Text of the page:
TAFE suspends mid-year enrolments amid student influx

Students due to start at one of Victoria’s largest TAFEs in just two weeks have been told not to turn up because of a shortage of work placements under Labor’s free TAFE initiative.

In a blow to the Andrews government’s flagship policy, Melbourne Polytechnic has suspended mid-year enrolments for five courses because it has been unable to accommodate an influx of students.

Mid-year enrolments have been suspended for five TAFE course at Melbourne Polytechnic
Mid-year enrolments have been suspended for five TAFE course at Melbourne Polytechnic

The institute apologised for the disruption, saying it was unable to secure enough work placements for the unprecedented student numbers.

About 200 students set to embark on a certificate III in Individual Support, certificate IV in Disability, Mental Health and Community Services and the diploma of Community Services have been affected.

The development followed revelations in The Age last week that the initiative was plagued with staff shortages, swelling class sizes and students were struggling to find placements due to the increased competition.

More than 19,000 students have flocked to free TAFE courses since the initiative was launched at the start of the year in a bid to boost enrolments and meet skills shortages. This is more than double the number of students who enrolled in these courses last year.

“The sudden growth in student numbers has caused some challenges for us as an organisation, particularly in those areas where course completion requires industry placements,” Melbourne Polytechnic chief executive Frances Coppolillo told staff in an email on Friday.

Affected students have been told they can either start their course next year, transfer to another course or move to an equivalent course at another TAFE. Melbourne Polytechnic spokeswoman Nicole Amsing said the TAFE was reviewing its processes to ensure the disruption never occurred again.

“Despite ongoing efforts, it has become clear in recent weeks that we could not guarantee work placements for all students enrolling in Semester Two in these courses,” she said.

“We had not fully anticipated the level of demand for these courses and our local partners simply do not have the capacity to provide enough placements.”

She said the changes would not affect current students.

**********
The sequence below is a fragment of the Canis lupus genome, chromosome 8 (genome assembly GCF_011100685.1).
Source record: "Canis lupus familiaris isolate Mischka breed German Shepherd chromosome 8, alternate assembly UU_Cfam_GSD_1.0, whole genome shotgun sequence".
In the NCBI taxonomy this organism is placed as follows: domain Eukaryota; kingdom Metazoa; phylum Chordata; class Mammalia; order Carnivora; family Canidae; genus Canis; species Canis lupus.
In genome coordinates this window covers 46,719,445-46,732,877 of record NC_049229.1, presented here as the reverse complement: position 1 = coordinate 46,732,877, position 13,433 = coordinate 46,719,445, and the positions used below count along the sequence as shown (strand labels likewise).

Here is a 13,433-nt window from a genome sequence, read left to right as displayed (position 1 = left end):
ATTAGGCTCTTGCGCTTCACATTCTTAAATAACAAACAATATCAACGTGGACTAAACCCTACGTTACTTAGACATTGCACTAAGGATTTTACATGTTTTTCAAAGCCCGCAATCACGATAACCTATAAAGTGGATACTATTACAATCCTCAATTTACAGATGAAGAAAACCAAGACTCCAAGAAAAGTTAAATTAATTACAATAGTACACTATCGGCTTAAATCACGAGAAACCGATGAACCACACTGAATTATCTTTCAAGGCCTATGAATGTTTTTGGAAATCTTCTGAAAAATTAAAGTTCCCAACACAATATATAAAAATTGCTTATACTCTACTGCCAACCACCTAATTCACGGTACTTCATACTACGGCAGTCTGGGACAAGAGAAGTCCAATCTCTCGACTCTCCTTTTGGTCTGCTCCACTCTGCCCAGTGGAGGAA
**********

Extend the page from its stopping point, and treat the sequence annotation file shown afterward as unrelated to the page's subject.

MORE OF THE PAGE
Enrolments in the TAFE’s community services courses have ballooned from 76 to 445 under the initiative.

The Opposition’s training spokeswoman Mary Wooldridge said Labor’s on-the-run pledge was failing students and compromising TAFEs.

“Labor’s implementation of Free TAFE is a shambles, with little thought to how courses are actually delivered, where students can get practical training, how to recruit teachers or improve the quality of learning,” she said.

But Training and Skills Minister Gayle Tierney defended the policy, saying it was providing a once-in-a-lifetime opportunity to Victorians.

“We knew the demand for Free TAFE would be huge,” she said.

“It’s why we’ve worked closely with TAFEs since last year’s budget to employ more TAFE teachers, launch the Jobs at TAFE website and offered targeted scholarships.”

She said Melbourne Polytechnic would work closely with other TAFEs to ensure students could start their free courses as soon as possible.

The initiative has made more than 50 priority non-apprenticeship and pre-apprenticeship courses free, including mental health, disability, nursing and education support.

But some industry groups, such as the Australian Community Workers Association, said they were not consulted.

The professional body, which accredits community services courses, is investigating complaints from students enrolled in four free TAFE courses, including the diploma of community services at Melbourne Polytechnic.

The Association’s chief executive Sha Cordingley said she welcomed the institute’s decision to suspend mid-year enrolments.

“We are very supportive of not putting students through courses if you can’t secure placement for them,” she said.

TAFE Directors Australia chief executive Craig Robertson said despite initial teething problems, the initiative had been a success.

“Free TAFE has been the right strategy to bring people back into vocational education because it removed financial barriers and ensured options were available across the state,” he said.

SourceAAP:https://www.theage.com.au/national/victoria/tafe-suspends-mid-year-enrolments-amid-student-influx-20190708-p5259g.html

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